I suppose I should be happier about what took over the television last night.
First, I’m from New England, and though I have never been a huge NFL aficionado, I root for the Patriots and am pleased that they won. So let’s get that out of the way.
And like many a good New England liberal I’m a dyed-in-the-wool feminist as well. I loathe gender roles! I oppose the exploitation of the female body (and the male body too, though that makes it more difficult to enjoy football)! I believe in emotional and behavioral freedom for both men and women! Yippee!
So last night we saw a very different tone in our Super Bowl ads. An insurance company solemnly urged parents to look out for their kids and avoid childhood death by preventable accident. Two car companies gave parenting advice to Dads that boiled down to “be present and have an emotion once in a while”.
A nebulous foundation aired an anti-domestic-violence PSA that didn’t really give any suggestions for preventing men’s violence against women. Do we really still need awareness of domestic violence in 2015, when we have known for decades that the highest rates of domestic violence take place – you guessed it – on the day of the Super Bowl?
A feminine hygiene company showed little girls being proud of doing things “#LikeAGirl”, a mindset I’ve been advocating since long before hashtags were created. I suppose I should be happy.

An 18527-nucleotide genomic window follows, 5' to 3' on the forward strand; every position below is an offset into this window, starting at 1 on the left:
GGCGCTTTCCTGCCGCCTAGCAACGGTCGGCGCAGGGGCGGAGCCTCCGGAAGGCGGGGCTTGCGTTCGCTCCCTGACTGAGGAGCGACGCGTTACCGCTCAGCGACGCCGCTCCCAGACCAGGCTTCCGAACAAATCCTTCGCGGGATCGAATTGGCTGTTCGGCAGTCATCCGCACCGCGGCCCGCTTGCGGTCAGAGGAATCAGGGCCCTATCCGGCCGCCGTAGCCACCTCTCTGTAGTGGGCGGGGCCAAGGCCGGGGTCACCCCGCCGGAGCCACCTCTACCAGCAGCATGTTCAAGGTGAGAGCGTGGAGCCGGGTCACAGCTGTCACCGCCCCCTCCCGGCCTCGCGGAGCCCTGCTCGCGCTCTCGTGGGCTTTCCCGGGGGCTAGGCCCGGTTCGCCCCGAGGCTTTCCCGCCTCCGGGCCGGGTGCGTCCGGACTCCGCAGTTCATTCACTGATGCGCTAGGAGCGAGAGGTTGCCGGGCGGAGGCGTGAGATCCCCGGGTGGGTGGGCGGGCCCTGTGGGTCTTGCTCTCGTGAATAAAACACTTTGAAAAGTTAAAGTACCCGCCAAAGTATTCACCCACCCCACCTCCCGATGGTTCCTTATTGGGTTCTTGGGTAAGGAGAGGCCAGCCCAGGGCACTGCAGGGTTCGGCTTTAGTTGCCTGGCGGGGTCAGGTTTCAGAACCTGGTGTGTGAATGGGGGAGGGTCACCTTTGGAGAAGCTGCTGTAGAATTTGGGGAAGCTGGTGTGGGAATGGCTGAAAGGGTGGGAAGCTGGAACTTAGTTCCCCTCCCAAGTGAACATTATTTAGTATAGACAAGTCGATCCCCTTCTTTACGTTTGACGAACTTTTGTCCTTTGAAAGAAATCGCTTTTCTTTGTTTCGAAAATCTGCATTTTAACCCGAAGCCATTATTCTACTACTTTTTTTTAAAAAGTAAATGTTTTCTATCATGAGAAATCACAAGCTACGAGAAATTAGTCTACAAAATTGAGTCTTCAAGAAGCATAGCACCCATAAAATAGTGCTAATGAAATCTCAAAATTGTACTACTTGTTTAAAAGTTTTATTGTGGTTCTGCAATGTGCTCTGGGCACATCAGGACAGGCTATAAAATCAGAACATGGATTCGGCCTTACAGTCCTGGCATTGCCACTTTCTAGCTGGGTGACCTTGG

But I didn’t tear up, and I didn’t stand up and cheer, and I certainly didn’t learn anything about myself or have my mind changed by such socially conscious commercials. Instead, I felt like this:
I'm not sure moralism is a good color on you, Super Bowl.
— Margaret Felice (@margaretfelice) February 2, 2015
Maybe moralism isn’t quite the right word, but I can’t have been the only person who was a wee bit put out by being told what I already know by companies who can afford to pay millions for a few moments and have decided that our current consumer climate demands feel-good, moderately- thoughtful, family-oriented themes in order to sell their product.
In the end, it’s all a marketing decision, built up throughout the year by a multi-billion dollar non-profit with whole host of its own moral issues. I know better than to think businesses have morality, and I know that by watching and commenting I have some culpability in the system.
I didn’t have to watch a long line of porn-culture-sells spots. But instead I saw something more precious and real being sold to me, and I never expected to feel just as violated by it.
Last night’s offering prompted conversation, and it brought some of the issues I find desperately important out into the light. But I know (and I’m sure you do too) that we can never count on the money-makers to save us. We can use their business decisions as a springboard for what we want to do or say, but they will never be our allies. They are trying to sell us things, and we are trying to change the world, and all the while we are still watching, even if we’re not buying it.
Did you watch last night? Which messages stuck with you from the Super Bowl?
Edited with clarification: the bit about Super Bowl Sunday being a hotbed of domestic violence calls has long been discredited. I hate to perpetuate an urban legend.